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The story of former Hollywood star Grace Kelly's crisis of marriage and identity, during a political dispute between Monaco's Prince Rainier III and France's Charles De Gaulle, and a looming French invasion of Monaco in the early 1960s.



4,219 ( 650)
Nominated for 2 Primetime Emmys. Another 1 win & 2 nominations. See more awards »





Cast overview, first billed only:
Rupert Allan
Princess Antoinette
Jean-Charles Rey
Count Fernando D'Aillieres (as Sir Derek Jacobi)
Countess Baciochi
Flora Nicholson ...
Mr. Delavenne


The story of former Hollywood star Grace Kelly's crisis of marriage and identity, during a political dispute between Monaco's Prince Rainier III and France's Charles De Gaulle, and a looming French invasion of Monaco in the early 1960s.

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Release Date:

14 May 2014 (France)  »

Also Known As:

Grace de Mónaco  »

Filming Locations:


Box Office


$30,000,000 (estimated)

Company Credits

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Technical Specs


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Aspect Ratio:

2.35 : 1
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Did You Know?


Filming took place in 2012 and The Weinstein Company picked up distribution rights for the film at the European Film Market in 2013, with an aim for the film to be released during the holiday season the same year. Following editing disagreements the film was delayed to a theatrical US release in March 2014, before it was tentatively taken off schedule in order to be eligible as the opening film at the 2014 Cannes Film Festival. See more »


The copy of the script for "Marnie" presented to Grace Kelly lists Jay Presson Allen as the screenwriter. The script for "Marnie" actually offered to her was an earlier draft by Evan Hunter. Allen came onto the project later, after Kelly turned it down and 'Tippi' Hedren was cast as Marnie. See more »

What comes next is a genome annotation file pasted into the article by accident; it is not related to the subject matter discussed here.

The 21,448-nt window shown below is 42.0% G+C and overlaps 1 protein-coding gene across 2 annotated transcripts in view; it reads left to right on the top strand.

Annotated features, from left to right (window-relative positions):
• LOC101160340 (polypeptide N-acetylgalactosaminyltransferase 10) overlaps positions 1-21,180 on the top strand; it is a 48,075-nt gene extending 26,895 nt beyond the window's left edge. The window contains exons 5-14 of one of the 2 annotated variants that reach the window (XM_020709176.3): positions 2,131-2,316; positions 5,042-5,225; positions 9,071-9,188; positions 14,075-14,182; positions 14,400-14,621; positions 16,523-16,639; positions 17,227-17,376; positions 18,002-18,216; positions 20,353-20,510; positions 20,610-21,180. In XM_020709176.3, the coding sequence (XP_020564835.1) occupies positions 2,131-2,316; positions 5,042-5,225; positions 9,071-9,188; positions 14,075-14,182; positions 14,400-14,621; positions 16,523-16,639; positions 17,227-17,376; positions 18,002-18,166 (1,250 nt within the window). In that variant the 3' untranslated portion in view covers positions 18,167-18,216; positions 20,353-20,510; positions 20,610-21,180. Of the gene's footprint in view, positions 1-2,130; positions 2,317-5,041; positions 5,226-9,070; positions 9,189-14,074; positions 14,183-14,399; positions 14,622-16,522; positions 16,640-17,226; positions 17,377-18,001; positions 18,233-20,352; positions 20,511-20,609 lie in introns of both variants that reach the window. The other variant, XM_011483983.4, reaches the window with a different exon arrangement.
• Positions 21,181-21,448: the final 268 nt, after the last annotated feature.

[first lines]
Chauffeur: Up here you can see the whole of Monaco, Mr. Hitchcock.
Hitchcock: Yes, I know.
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Featured in Projector: Grace of Monaco (2014) See more »


Valse Triste, Op. 44
Written by Jean Sibelius
Performed by Paavo Järvi (as Paavo Järvi) & The Estonian National Orchestra
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User Reviews

A dreary Sunday TV matinée that should be a grand biopic
13 June 2014 | by See all my reviews

Oliver Dahan's biopic of Hollywood's darling, Grace Kelly, has been pretty much thumped by critics universally. Most would have you believe Grace of Monaco is an arduous, dull swamp of a film on a par with Oliver Hirschbiegel flop, Diana.

It isn't. Not quite.

Described as a fictional story based on true events, Grace of Monaco looks at Grace Kelly's (Nicole Kidman) struggle to maintain her own identity as her marriage to Monaco's Prince Rainier III (Tim Roth) bounces around the rocks while her husband's subjects reject her and his staff resent her. Add to that Charles De Gaulle's impending invasion and the principality's nosedive into economic ruin, and all was not happy in Grace's life. Allegedly.

Grace of Monaco is a long way from Dahan's 2007 biopic triumph, La Vie en Rose. It is far too long, far too dull, with questionable 'truth' and rather too much melodrama. Dahan repeatedly cuts to lingering ECUs of Kidman's eyes, vainly hoping that soft focus shots of her regal visage will imbue his film with serenity and beauty. It doesn't. It merely serves to increase the boredom and slow the pace still further.

No matter how good Kidman and Roth are, they cannot raise Grace of Monaco above the status of star Sunday afternoon matinée to the magnificent period piece it desperately wants to be. Both actors are pleasant to watch here with Grace's relationship with Frank Langella's Father Tucker a highlight that allows Kidman to scratch under the veneer of the princess. Likewise, Roth is more than adequate as the overbearing monarch who occasionally remembers to show he cares about his wife, but it lacks the truth of his sensitive and truthful performance in last year's fantastic Broken.

When Roger Ashton Griffiths waddles onto the screen as Hitchcock aiming to seduce Grace Kelly back to Hollywood, the teeth begin to rattle as memories of Toby Jones pouring out the definitive depiction of Hitch in The Girl diminish anything that Ashton Grifiths can produce. Amongst the supporting cast Robert Lindsay, surprisingly cast as Aristotle Onassis, and Derek Jacobi as Count Fernando D'Aillieres engage the eye but there is a very odd collection of accents on display for a film set in an annex of France.

The production design is eye-catching and detracts momentarily from the clunky dialogue, but it isn't sufficient compensation. Contrary to popular opinion, Grace of Monaco is not a turkey. It is merely overlong and dull. Approach with low expectations and you won't be disappointed.

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Message Boards

Recent Posts
Too old to play Grace... too botox'd! Plodwyn
Nicole kidman is the best for the role of Grace kelly mr7333
This movie goes against Grace's wishes theyearofthecat
Taking down the posters already! Liadtella
Did anybody else cringe at the trailer? chica_almodovar
I loved it violetvivian
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